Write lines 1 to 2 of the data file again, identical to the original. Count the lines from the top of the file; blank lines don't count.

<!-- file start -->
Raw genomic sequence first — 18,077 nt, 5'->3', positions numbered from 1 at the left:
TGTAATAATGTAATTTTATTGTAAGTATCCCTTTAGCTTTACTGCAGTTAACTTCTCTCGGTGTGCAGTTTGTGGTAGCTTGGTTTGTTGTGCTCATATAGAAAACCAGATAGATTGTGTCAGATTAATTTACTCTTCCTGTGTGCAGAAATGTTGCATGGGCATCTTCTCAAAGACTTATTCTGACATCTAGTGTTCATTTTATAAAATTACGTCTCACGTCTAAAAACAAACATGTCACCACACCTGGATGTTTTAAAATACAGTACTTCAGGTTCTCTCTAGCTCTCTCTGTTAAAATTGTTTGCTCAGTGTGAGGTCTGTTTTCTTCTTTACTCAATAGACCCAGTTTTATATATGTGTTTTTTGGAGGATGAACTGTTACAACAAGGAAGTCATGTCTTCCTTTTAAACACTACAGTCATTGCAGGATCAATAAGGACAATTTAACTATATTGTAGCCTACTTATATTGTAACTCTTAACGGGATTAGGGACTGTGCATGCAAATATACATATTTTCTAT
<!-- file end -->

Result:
Raw genomic sequence first — 18,077 nt, 5'->3', positions numbered from 1 at the left:
TGTAATAATGTAATTTTATTGTAAGTATCCCTTTAGCTTTACTGCAGTTAACTTCTCTCGGTGTGCAGTTTGTGGTAGCTTGGTTTGTTGTGCTCATATAGAAAACCAGATAGATTGTGTCAGATTAATTTACTCTTCCTGTGTGCAGAAATGTTGCATGGGCATCTTCTCAAAGACTTATTCTGACATCTAGTGTTCATTTTATAAAATTACGTCTCACGTCTAAAAACAAACATGTCACCACACCTGGATGTTTTAAAATACAGTACTTCAGGTTCTCTCTAGCTCTCTCTGTTAAAATTGTTTGCTCAGTGTGAGGTCTGTTTTCTTCTTTACTCAATAGACCCAGTTTTATATATGTGTTTTTTGGAGGATGAACTGTTACAACAAGGAAGTCATGTCTTCCTTTTAAACACTACAGTCATTGCAGGATCAATAAGGACAATTTAACTATATTGTAGCCTACTTATATTGTAACTCTTAACGGGATTAGGGACTGTGCATGCAAATATACATATTTTCTAT